Colin Montgomerie produced golf which his rivals rated out of this world by turning a three shot overnight deficit into a three stroke victory in the Standard Life Loch Lomond.
One of Montgomerie’s predecessors as champion, Thomas Bjorn, turned disbelievingly to the 1999 winner as he left the course and said wryly: “What planet are you from?”
The simple answer was Ayrshire in Scotland – and that fact wasn’t lost on Montgomerie as he captured his 20th title on the European Tour and his first in his native country.
Montgomerie blitzed Loch Lomond in 64 blows to record a 16 under par total of 268, securing a three shot win over Michael Jonzon (66) and Mats Lanner (69) of Sweden and the teenage wonder kid, Sergio Garcia (68).
After so many years of trying, and so many close calls, it was a sweet moment for Montgomerie to savour as the ecstatic West of Scotland supporters cheered him every step of the way.
It had been 15 years since a Scot won in Scotland when Ken Brown lifted the Glasgow Open and Montgomerie, with one eye on Carnoustie next week, said: “One gone and one to go, I suppose.
“At the same time I’m not thinking about the Open at Carnoustie. This is very special to me, coming from this side of Scotland myself and winning in front of such superb and knowledgeable crowds. The support I had was unbelievable.”
Montgomerie, who set off three behind Lee Westwood, bogeyed the first but hinted of his transportation to another planet which excellence prevails at the fifth. A five iron to three feet started the ball rolling.
That turned out to be the first of nine birdies between the fifth and the 16th – nine under par for 12 holes in the middle of the round – and it proved sufficient to burn off all his challengers.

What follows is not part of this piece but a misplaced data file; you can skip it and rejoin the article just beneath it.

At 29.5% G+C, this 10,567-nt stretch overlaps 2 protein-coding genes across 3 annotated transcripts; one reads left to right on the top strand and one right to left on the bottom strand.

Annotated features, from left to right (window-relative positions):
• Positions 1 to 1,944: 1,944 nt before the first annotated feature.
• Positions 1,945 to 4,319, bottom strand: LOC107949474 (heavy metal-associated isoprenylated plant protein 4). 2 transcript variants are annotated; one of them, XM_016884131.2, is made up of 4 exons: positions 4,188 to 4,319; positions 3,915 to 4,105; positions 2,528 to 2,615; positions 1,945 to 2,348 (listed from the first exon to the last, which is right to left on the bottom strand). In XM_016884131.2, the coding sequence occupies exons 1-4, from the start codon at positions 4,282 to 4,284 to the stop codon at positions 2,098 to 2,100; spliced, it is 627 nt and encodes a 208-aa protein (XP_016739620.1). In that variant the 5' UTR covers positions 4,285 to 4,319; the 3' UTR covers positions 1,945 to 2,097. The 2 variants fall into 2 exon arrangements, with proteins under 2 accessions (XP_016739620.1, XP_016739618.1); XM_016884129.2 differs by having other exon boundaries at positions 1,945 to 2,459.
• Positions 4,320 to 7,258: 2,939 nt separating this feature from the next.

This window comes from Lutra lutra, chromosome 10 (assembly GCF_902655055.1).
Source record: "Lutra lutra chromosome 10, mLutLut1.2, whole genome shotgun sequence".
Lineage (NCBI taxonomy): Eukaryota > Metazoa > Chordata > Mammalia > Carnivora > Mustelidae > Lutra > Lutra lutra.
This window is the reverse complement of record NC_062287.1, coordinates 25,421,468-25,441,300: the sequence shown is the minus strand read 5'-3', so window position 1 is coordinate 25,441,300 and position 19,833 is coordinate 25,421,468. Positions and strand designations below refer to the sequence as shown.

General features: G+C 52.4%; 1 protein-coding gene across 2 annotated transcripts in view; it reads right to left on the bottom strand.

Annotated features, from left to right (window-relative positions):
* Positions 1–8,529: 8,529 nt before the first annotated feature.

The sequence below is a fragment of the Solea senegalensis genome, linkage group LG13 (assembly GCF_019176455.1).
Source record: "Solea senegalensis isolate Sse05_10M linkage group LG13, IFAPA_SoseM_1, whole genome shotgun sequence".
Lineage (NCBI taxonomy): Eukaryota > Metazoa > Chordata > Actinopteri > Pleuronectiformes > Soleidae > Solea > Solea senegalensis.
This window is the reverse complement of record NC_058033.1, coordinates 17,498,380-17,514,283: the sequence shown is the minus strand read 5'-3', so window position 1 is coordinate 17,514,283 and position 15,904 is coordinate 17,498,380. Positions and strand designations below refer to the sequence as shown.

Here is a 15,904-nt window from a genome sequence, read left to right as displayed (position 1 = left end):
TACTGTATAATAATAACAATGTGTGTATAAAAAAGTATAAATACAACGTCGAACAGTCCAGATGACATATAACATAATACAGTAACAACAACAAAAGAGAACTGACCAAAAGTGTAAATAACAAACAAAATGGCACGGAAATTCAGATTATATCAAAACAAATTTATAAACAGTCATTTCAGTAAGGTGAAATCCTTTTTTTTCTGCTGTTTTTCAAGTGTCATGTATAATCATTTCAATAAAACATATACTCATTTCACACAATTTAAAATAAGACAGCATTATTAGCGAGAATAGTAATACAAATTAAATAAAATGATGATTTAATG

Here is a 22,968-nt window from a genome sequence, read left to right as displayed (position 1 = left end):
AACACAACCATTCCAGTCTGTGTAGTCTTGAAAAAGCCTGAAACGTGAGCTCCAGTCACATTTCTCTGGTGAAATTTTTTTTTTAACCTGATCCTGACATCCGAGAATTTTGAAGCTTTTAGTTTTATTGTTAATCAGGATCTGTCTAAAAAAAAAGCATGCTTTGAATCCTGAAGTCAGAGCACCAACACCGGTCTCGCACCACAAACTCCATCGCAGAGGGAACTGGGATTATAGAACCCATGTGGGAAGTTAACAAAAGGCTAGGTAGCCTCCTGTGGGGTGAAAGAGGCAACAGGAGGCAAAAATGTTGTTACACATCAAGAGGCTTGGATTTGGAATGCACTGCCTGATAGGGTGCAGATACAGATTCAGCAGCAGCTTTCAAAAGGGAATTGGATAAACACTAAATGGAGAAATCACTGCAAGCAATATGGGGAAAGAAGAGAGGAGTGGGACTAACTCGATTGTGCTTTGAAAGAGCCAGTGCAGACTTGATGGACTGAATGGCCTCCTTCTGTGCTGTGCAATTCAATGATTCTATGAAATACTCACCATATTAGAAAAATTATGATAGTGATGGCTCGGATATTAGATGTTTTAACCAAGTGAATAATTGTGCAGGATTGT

Garcia, who moves to fifth in the Volvo Order of Merit and seventh in the Ryder Cup table, opened with two birdies in the first three holes and could have moved within a stroke of Montgomerie with two to play, but bogeyed the 16th.
That effectively ended the chances of the amazing teenager and he conceded: “It was tough because Monty played great today. I looked at the scoreboard and he was just making birdies, birdies and birdies. He played a marvellous last round and I congratulate him. Next week I will try to play well and see if I can finish in the top 15 for next year.”
Jonzon played his best tournament of the year to secure his card for 2000. After finishing with a 66 he said: “That takes me past the dreaded mark for the card next year so I’m delighted. That was definitely my best round of the week.”
Westwood, seeking to defend his Loch Lomond crown, was in a three way tie for the lead at one stage but a double bogey at the 10th, where he had a penalty drop, effectively ended his challenge.
Jesper Parnevik, one behind overnight, was also in a strong position but came to grief with a seven at the long sixth and could not recover. He tied Westwood for fifth.
Garcia was one of five players not otherwise exempt to qualify for the Open Championship along with David Park, Angel Cabrera, Miguel Angel Martin and Paul Eales.